New Jersey’s dismal medical marijuana program includes just six dispensaries and twelve qualifying conditions. Stifled by state restrictions, the market for medical marijuana in the garden state is short on product, and patients are paying the price in high costs for medication. Democrats looking to loosen-up industry rules introduced a bill adding diagnoses like PTSD and glaucoma to the list of qualifying conditions on Monday but the state’s anti-marijuana Republican Governor Chris Christie says he will not allow access to expand on his watch.
“The reason why it hasn’t gotten the response it’s gotten in other states is because ours is a truly medical-based program for only people who have true illnesses that require medicinal marijuana,” Christie said Monday, “Other states have programs that are faux medical-marijuana programs that allow for recreational use.”
In a report on the state’s medical marijuana program, Bloomberg News points out that patients struggle to afford the $200 identification card necessary to enroll in the program. Once they’re in the program, they meet its steep prices. In March, the average cost of medical weed in the state—$489 an ounce—is higher than the US street price, which High Times found averages $253 per ounce.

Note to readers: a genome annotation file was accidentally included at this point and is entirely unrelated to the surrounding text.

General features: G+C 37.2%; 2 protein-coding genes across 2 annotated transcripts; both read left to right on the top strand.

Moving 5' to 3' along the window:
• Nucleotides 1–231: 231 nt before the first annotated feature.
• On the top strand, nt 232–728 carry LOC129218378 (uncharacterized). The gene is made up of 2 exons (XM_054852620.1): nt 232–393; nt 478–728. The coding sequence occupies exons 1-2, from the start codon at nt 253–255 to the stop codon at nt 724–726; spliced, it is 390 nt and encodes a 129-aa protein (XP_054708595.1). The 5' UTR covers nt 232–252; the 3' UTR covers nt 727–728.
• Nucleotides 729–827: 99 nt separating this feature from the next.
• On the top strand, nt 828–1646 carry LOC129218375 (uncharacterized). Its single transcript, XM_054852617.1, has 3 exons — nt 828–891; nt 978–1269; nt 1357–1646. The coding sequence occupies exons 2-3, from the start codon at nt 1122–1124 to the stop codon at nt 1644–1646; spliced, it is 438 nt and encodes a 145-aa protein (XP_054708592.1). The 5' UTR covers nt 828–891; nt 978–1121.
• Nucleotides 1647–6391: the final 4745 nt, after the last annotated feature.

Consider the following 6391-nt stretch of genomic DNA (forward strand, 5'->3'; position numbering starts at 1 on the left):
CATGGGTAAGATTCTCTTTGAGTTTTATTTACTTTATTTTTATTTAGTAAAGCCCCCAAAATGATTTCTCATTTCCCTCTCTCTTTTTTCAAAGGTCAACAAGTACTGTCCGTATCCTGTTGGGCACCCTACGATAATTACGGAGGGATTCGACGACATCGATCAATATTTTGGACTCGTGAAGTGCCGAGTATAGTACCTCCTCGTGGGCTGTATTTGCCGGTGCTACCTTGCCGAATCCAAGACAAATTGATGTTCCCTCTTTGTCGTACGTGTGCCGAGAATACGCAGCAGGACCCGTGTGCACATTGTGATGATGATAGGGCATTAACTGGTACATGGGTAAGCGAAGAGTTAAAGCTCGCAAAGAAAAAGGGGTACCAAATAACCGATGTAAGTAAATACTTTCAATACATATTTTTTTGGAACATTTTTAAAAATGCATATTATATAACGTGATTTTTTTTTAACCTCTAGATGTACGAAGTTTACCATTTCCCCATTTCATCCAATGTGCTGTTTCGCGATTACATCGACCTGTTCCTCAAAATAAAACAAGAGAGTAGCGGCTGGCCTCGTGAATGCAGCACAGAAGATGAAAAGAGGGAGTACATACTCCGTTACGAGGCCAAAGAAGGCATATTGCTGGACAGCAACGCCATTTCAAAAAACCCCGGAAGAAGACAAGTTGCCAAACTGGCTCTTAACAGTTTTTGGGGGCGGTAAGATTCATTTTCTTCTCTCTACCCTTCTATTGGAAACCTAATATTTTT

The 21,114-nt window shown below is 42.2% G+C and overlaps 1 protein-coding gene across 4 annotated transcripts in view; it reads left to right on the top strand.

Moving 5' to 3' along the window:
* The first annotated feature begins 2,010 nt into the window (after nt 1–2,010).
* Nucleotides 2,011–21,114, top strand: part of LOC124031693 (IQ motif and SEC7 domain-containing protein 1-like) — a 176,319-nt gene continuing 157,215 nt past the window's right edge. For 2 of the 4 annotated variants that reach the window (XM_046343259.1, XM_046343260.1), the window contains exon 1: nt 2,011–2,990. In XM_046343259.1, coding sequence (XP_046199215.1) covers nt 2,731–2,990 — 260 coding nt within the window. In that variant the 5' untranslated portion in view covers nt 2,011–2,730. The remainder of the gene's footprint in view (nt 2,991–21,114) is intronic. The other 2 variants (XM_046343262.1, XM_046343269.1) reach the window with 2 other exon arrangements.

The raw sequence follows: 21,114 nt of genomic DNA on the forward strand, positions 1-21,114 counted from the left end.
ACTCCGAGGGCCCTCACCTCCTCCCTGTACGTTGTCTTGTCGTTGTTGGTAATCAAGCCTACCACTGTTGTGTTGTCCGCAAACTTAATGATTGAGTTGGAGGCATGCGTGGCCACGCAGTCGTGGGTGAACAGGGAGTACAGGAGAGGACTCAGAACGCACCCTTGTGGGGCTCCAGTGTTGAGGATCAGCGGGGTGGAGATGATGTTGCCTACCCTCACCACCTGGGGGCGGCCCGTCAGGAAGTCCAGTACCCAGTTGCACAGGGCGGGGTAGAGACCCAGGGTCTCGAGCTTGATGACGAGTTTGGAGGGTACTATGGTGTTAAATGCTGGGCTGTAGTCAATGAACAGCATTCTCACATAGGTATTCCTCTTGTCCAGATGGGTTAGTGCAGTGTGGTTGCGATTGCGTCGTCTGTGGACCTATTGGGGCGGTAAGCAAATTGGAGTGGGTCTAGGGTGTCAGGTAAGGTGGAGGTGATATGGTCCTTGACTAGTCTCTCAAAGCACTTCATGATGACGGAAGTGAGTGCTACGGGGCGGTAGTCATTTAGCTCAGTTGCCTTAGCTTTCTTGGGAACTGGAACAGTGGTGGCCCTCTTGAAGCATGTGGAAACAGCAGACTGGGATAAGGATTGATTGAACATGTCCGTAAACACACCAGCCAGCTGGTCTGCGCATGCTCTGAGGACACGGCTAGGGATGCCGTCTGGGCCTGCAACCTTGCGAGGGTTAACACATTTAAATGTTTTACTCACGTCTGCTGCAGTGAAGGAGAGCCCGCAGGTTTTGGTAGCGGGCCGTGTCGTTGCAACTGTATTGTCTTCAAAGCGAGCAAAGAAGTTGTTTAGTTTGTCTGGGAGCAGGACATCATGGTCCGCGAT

A political consultant and medical marijuana patient in New Jersey, Jay Lassiter, told Bloomberg that he pays an “insane” $400 or $500 a month on the medication he uses to manage side effects of HIV medication. “That’s a car payment, or enough to put a kid through private school,” he told the business outlet.
Lassiter is not likely to find a compassionate ear from Christie, who delayed and tightened the state’s medical pot program upon taking office.
“We don’t anticipate any significant expansion during the Christie administration,” Ken Wolski, executive director of the Trenton-based Coalition for Medical Marijuana-New Jersey, told Bloomberg, “As a matter of fact, we’ve pretty much abandoned our efforts.”
Christie’s antagonistic relationship with the marijuana industry is well-established: He said during his now-defunct campaign for the presidency that he would enforce federal prohibition of marijuana in states that legalized for recreational use, and has called tax revenue from legal weed “blood money.”